• Li X.
      • George D.M.
      • He G.
      • Huang T.
      • et al.
      The top 100 most cited articles on total hip arthroplasty: a bibliometric analysis.
      ,
      • Holzer L.A.
      • Holzer G.
      The 50 highest cited papers in hip and knee arthroplasty.
      ]. However, to our knowledge, there are no previous studies that have specifically analyzed the most influential articles related to hip resurfacing arthroplasty.
      The authors sought to analyze the current most influential literature on hip resurfacing arthroplasty. The analysis will be in the form of a bibliometric review, focused on citation frequency. By doing so, we will be able to gauge the extent of already published research and help identify any trends that may be useful for future clinicians to argue for specific treatment options on an already controversial procedure. This paper is the first in the literature to review the most-cited literature in hip resurfacing arthroplasty.

      Material and methods

      Clarivate Analytics Web of Science, a global publisher-dependent citation database, was used to collect the data. A computerized literature search was performed using the following search query without filters: “(TS = (hip resurfacing)) OR TS = (resurfacing arthroplasty)”. This yielded 3107 results which were subsequently sorted by the number of citations (high to low), and the 200 most-cited articles were exported to a spreadsheet for further analysis (Fig. 1). After an initial review by 2 authors (J.W. and A.A.S.), this search query was considered acceptable. The titles referring to hip resurfacing arthroplasty were included for the analysis. Articles were excluded if they pertained solely to THA, hip arthroplasty without an independent analysis of hip resurfacing, and arthroplasty of other joints. The abstract and full-text articles were reviewed if the inclusion criteria could not be assessed from the title. The top 50 full-text publications were assessed to determine the level of evidence (LOE) according to the Oxford Center for Evidence Based Medicine. The following guidelines were used to determine LOE:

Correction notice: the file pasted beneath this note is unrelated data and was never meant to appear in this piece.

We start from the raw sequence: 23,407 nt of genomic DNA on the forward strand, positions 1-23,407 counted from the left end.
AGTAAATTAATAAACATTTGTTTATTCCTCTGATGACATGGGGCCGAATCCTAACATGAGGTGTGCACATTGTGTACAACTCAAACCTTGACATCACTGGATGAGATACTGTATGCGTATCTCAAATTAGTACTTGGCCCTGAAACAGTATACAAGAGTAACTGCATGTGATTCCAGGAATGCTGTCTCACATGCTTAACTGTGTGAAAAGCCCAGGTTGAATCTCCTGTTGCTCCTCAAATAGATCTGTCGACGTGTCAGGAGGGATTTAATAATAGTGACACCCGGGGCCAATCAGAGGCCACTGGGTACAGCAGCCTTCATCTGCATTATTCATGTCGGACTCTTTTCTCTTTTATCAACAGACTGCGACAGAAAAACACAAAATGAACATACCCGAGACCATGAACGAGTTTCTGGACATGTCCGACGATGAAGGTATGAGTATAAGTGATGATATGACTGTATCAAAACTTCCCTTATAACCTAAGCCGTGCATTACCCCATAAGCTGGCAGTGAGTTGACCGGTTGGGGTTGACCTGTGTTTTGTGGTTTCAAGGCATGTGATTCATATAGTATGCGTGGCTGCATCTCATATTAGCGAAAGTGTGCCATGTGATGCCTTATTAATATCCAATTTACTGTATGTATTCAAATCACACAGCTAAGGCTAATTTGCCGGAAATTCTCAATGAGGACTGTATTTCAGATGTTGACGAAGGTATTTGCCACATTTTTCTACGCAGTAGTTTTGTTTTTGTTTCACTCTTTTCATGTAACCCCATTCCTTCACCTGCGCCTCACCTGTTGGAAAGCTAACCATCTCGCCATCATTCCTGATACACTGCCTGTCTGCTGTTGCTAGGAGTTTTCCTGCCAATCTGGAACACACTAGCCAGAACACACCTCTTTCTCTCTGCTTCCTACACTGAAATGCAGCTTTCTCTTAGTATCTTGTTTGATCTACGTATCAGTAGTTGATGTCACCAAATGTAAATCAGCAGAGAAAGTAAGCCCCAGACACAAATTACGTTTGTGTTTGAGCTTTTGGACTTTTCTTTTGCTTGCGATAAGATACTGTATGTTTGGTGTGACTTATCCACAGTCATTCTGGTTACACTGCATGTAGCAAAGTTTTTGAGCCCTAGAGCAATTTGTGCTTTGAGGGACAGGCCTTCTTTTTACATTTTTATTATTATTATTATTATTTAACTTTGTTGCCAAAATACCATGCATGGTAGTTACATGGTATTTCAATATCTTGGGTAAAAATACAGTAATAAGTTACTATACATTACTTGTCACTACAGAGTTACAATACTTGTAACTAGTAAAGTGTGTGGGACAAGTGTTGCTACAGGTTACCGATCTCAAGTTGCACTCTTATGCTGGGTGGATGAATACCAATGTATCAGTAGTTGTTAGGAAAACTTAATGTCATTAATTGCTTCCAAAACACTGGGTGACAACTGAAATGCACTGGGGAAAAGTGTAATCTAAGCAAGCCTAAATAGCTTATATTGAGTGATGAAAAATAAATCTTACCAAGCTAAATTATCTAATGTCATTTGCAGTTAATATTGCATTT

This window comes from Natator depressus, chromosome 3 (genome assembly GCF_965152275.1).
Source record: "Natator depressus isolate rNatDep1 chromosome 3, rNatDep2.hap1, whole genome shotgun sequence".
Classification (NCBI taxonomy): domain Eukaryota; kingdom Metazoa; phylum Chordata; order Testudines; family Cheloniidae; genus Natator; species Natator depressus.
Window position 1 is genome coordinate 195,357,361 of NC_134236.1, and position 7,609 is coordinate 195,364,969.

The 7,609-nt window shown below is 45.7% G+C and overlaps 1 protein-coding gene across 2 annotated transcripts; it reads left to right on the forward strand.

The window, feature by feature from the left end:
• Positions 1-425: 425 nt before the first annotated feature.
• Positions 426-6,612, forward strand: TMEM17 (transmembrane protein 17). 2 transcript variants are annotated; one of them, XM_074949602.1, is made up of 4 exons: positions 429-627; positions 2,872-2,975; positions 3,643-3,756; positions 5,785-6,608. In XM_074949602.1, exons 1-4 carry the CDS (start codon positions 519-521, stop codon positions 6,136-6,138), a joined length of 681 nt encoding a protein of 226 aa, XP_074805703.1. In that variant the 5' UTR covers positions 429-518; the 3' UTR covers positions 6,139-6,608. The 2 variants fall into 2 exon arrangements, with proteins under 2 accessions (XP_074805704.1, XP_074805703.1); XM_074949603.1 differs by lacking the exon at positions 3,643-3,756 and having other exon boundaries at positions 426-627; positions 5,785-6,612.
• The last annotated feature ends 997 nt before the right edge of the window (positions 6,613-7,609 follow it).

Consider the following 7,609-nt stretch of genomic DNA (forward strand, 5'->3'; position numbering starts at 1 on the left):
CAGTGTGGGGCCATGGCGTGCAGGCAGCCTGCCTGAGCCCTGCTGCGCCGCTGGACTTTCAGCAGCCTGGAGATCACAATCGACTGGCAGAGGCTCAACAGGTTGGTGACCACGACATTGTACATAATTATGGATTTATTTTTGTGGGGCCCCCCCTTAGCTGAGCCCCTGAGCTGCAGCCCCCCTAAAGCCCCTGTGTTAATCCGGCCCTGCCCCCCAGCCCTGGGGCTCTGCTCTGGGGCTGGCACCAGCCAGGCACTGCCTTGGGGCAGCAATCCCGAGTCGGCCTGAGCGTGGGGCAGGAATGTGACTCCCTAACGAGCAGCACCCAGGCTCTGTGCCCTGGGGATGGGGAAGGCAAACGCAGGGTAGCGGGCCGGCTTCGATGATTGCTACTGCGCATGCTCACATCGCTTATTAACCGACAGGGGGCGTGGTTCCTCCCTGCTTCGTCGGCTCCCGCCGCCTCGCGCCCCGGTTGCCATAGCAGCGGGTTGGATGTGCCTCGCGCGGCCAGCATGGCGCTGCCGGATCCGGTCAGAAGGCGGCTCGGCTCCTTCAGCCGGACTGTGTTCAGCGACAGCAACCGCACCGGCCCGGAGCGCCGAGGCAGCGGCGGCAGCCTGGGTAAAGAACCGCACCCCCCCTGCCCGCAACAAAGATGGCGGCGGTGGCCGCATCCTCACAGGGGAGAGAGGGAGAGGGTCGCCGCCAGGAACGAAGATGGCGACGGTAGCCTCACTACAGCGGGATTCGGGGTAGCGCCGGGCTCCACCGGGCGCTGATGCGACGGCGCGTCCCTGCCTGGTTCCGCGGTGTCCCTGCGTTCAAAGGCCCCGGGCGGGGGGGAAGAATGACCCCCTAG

• 1 = systematic reviews of randomized trials, or systematic reviews of inception cohort studies;
      • 2 = systematic reviews of cohort studies, inception cohort studies, cross-sectional studies, randomized trials, or observational studies with dramatic effect;
      • 3 = cohort studies (primarily retrospective), epidemiological/observational study;
      • 4 = case-control studies, low-impact cohort studies, animal trials;
      • 5 = simulations, models, or mechanism-based reasoning.
      The articles were simultaneously assigned to 1 or more of the following classifications: clinical outcomes, surgical techniques, anatomy/biomechanics/physiology, and corrosion/pseudotumors.
      Among the studies that met the inclusion criteria, the following variables were recorded from the Web of Science database and analyzed: primary author, country of origin, number of citations, number of citations per year, year of publication, and publishing journal.

      Results

      The 50 publications analyzed in this study have been cited 10,162 times at the time this paper was written, averaging 203 citations per publication. The most-cited article in this study was cited 704 times, while the 50th (last) ranked publication in this study was cited 111 times (Table 1). The most recently published study included in this top 50 analysis was published in 2012, while the oldest publication included in our analysis was published in 1985. The most prolific publication year was 2008 with 8 publications, followed by 2009 with 7 publications, and the years 2006 and 2007 tied for third with 6 publications (Fig. 2). All but 3 of the studies included in this analysis were published between 2003 and 2012.
      Table 1Top 50 publications by total number of citations.
      RankPublicationTotal citationsCitations/year of publication

      until 2021
      1Pandit, H., S. Glyn-Jones, P. McLardy-Smith, et al., Pseudotumours associated with metal-on-metal hip resurfacings. J Bone Joint Surg Br, 2008. 90(7): p. 847-51.70454
      2Langton, D.J., S.S. Jameson, T.J. Joyce, et al., Early failure of metal-on-metal bearings in hip resurfacing and large-diameter total hip replacement: A consequence of excess wear. J Bone Joint Surg Br, 2010. 92(1): p. 38-4654349
      3Daniel, J., P.B. Pynsent, and D.J. McMinn, Metal-on-metal resurfacing of the hip in patients under the age of 55 years with osteoarthritis. J Bone Joint Surg Br, 2004. 86(2): p. 177-84.54032
      4Treacy, R.B., C.W. McBryde, and P.B. Pynsent, Birmingham hip resurfacing arthroplasty. A minimum follow-up of 5 years. J Bone Joint Surg Br, 2005. 87(2): p. 167-70.39725
      5De Haan, R., C. Pattyn, H.S. Gill, et al., Correlation between inclination of the acetabular component and metal ion levels in metal-on-metal hip resurfacing replacement. J Bone Joint Surg Br, 2008. 90(10): p. 1291-7.38329